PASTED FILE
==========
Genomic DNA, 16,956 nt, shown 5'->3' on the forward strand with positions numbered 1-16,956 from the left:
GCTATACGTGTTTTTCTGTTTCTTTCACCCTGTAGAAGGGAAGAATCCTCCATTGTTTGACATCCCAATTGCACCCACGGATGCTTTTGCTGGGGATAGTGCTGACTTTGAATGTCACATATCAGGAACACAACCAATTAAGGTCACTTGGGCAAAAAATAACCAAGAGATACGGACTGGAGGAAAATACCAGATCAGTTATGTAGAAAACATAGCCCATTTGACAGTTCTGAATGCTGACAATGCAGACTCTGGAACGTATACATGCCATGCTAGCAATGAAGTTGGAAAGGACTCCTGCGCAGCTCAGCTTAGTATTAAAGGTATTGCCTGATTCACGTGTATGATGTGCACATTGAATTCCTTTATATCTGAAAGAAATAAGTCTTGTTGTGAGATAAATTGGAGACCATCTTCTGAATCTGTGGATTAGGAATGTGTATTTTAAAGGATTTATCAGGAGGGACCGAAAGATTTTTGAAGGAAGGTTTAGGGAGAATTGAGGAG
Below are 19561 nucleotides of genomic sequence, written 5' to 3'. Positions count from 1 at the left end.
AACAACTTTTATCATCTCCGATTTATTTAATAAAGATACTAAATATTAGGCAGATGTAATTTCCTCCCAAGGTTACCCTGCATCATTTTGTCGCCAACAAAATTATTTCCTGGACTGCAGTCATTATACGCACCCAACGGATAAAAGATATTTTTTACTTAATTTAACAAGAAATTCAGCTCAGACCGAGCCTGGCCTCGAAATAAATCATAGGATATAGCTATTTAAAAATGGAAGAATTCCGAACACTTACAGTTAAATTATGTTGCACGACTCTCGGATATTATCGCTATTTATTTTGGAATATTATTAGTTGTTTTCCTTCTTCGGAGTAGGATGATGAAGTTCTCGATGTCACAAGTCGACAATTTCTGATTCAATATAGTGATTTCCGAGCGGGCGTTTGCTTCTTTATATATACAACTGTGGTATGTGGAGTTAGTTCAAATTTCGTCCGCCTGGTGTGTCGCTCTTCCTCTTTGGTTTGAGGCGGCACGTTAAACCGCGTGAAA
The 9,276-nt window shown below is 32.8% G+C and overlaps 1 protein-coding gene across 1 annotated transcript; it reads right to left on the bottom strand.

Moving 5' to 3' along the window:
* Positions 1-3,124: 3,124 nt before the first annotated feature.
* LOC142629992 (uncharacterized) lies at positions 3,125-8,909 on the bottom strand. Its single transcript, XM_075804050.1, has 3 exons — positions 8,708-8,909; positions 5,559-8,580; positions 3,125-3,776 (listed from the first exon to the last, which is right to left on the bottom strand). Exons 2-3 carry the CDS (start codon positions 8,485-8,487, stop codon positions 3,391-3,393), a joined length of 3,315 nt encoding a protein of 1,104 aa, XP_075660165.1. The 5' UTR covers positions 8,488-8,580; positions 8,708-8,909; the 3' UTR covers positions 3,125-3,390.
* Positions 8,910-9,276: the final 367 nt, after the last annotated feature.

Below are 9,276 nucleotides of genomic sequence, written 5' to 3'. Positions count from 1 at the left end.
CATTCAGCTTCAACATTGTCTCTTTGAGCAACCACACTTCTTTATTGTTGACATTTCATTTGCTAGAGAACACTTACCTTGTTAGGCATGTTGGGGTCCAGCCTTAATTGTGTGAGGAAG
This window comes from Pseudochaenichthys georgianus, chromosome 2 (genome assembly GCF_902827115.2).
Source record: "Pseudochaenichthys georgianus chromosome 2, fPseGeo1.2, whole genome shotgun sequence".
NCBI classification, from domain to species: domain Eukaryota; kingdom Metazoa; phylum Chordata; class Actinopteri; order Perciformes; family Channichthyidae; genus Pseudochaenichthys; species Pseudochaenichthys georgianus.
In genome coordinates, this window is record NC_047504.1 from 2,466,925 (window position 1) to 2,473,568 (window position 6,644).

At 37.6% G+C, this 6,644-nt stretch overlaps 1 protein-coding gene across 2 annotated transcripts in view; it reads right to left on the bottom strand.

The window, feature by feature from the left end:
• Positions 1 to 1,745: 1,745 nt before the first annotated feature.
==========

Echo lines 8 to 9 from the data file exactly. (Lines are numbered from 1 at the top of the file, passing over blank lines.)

* LOC142629992 (uncharacterized) lies at positions 3,125-8,909 on the bottom strand. Its single transcript, XM_075804050.1, has 3 exons — positions 8,708-8,909; positions 5,559-8,580; positions 3,125-3,776 (listed from the first exon to the last, which is right to left on the bottom strand). Exons 2-3 carry the CDS (start codon positions 8,485-8,487, stop codon positions 3,391-3,393), a joined length of 3,315 nt encoding a protein of 1,104 aa, XP_075660165.1. The 5' UTR covers positions 8,488-8,580; positions 8,708-8,909; the 3' UTR covers positions 3,125-3,390.
* Positions 8,910-9,276: the final 367 nt, after the last annotated feature.